Auburn sinks numerous 3s and, along with them, UNC’s season

Tar Heels unable to match what Tigers threw at them

R.L. Bynum, Triangle Sports Network
Let 'em know

R.L. Bynum, Correspondent

@RL_Bynum

KANSAS CITY, MO.  — Perimeter problems that have lingered for North Carolina all season sank their NCAA tournament hopes.

The Tar Heels (29-7) have been able to overcome some teams in games when they couldn’t hit from 3-point range with good inside play, but Friday night against Auburn wasn’t one of them.

The Tigers became the 17th UNC opponent with double-digit 3-pointers this season.

Those issues collided and knocked the No.1-seed Tar Heels out of NCAA tournament as the No. 5-seed Tigers made 12 of 18 3-point attempts in the second half on their way to a 97-80 victory in the Midwest regional semifinals.

Dropping bombs

The two highest 3-pointer totals by opponents this season came in the tournament, with 15 by Iona in the first round and 17 by Auburn.

The 17 were the most against UNC in the NCAA tournament in program history and the most against a Roy Williams UNC team.

“You have to give them credit, they pushed the pace very hard, come right up your backs,” Williams said.

“They penetrate and trying to make a decision whether to help or stay attached to the 3-point shooter and they can back you off with the quickness and shoot it. But they still had to make them, so you have to give them credit for that.”

That Auburn got so much perimeter production wasn’t a surprise, given that 58% of its shots had been coming from 3-point range.

R.L. Bynum, Triangle Sports Network

Worn down, not feeling it

As they kept draining them, it was more draining for a Tar Heels team already sick.

“I just feel like a lot of our shots that we normally make didn’t fall and a lot of their shots that they normally take fell,” said point guard Coby White, who missed all seven 3-point attempts and finished with 15 points.

Nassir Little had been dealing with flu-like symptoms and said he was playing at about 50% strength.

Cameron Johnson, even though he scored 15 points, clearly wasn’t on his game and was throwing up instead of talking to reporters after the game.

Both had temperatures of more than 100 on Thursday.

“They did everything they could and built up enough strength to get on the court tonight,” said Kenny Williams, who scored 10 points in his final game as a Tar Heel.

“But, you know, things that you have to deal with. Injuries are part of the game, so you can’t really do anything about it.”

That was out of Carolina’s control, as was the ability to keep Auburn from sinking 3-pointers.

“It was demoralizing, man,” Little said. “We tried harder defensively, but they were just better offensively tonight.

Sharpshooting accuracy

After the Tigers only made five 3s in the first half, they barely missed in the second half, even banking in a couple of them.

The 64.3% second-half shooting by Auburn was the highest in a half by a UNC opponent all season (previous high was 62.5% in the second half by Texas.)

“Basketball is one of those games, man,” Little said.

“I’ve been on both sides of it. We’ve had games this year where just about everything is going in. And then there are these kinds of games where you’re on the other end of that. They banked in some 3s, made some mid-range shots. Got some tough layups to go in. That’s just way the ball bounced tonight.”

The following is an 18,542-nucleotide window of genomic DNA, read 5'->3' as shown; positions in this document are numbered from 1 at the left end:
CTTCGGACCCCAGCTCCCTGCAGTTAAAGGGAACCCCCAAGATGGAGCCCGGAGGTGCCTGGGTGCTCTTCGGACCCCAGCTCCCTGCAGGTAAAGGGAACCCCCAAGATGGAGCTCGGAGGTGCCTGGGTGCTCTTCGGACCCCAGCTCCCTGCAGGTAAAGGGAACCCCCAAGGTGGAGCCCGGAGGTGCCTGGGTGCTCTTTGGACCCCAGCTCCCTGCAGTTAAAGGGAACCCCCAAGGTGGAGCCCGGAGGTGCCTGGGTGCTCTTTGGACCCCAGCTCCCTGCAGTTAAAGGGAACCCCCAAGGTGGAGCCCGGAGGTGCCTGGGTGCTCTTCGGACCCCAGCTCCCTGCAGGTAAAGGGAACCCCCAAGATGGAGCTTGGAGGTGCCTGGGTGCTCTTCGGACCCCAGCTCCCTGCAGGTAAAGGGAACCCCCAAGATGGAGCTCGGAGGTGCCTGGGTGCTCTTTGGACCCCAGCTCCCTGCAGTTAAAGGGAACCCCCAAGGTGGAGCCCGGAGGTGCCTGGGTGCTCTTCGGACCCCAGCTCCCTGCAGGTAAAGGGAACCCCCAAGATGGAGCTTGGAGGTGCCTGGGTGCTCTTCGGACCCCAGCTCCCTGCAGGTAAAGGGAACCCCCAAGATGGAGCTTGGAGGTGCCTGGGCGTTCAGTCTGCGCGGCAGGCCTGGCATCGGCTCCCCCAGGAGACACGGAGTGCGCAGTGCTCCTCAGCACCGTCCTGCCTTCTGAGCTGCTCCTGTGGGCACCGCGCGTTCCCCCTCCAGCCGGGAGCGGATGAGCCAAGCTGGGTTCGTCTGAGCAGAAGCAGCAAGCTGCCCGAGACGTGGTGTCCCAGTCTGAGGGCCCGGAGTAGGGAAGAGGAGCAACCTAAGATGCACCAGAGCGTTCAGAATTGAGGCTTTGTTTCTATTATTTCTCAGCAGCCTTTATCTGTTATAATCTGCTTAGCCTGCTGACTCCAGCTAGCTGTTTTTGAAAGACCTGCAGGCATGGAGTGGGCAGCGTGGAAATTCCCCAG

Brandon Robinson, who, along with Kenny Williams and Johnson made a pair of 3-pointers, said Auburn’s success penetrating and kicking it out for 3-pointers instead of shots inside wore on the Tar Heels.

“It’s very difficult, and I feel, for their team, they build their momentum off that, too,” Robinson said.

“As soon as we go down and score, we think we’re getting it back up and they go down there and hit a big-time shot, so it was just a lot of emotions going through that game. They played a heck of a game.”

R.L. Bynum, Triangle Sports Network

Capable, but not enough

UNC finished the season with a school-record 312 3-pointers, but the Tar Heels needed far more than the seven they made against Auburn.

“I felt like the second half, we came out, didn’t play our principles,” said Luke Maye, who collected 13 points and 7 rebounds to finish his career with 1,392 points and 942 rebounds.

“They hit some shots, and we kind of tried to get it back on one play. It didn’t go in our favor, and it felt like we didn’t play to our strengths at the end and we forced some shots.”

Just wasn’t the same

Before Little got sick, he had played his best basketball of the season in the first two rounds.

He just wasn’t himself, finishing with four points and having his shot rejected a couple of times.

He admitted that the lift on his jump wasn’t the same.

“Not really. I think my bad lift is some other people’s good lift,” Little said.

“I just wanted to win. I just wish I could have done more for the team. I got sick, but that’s life. I tried, tried to put in on the line for the team and it just didn’t go our way.”

The pain of losing is real

Johnson and Little will eventually recover from their sickness.

But that sick feeling left from Auburn’s dominating effort will stick with them for a long time.

“We’re all sad,” Robinson said.

“We all wanted to win. Unfortunately, that didn’t happen. It’s the last time us being with the seniors. It really hasn’t hit me yet that it’s over. We didn’t have the ending we wanted to, and it sucks.”

As the hurt from the loss lingers, it figures to be a tough offseason for Tar Heels fans.

They already are losing Johnson, Maye and Kenny Williams and figure to also lose Little and White, although Little suggested that he hasn’t made his decision.

Triangle Sports Network: 401-323-8960, @TSportsNet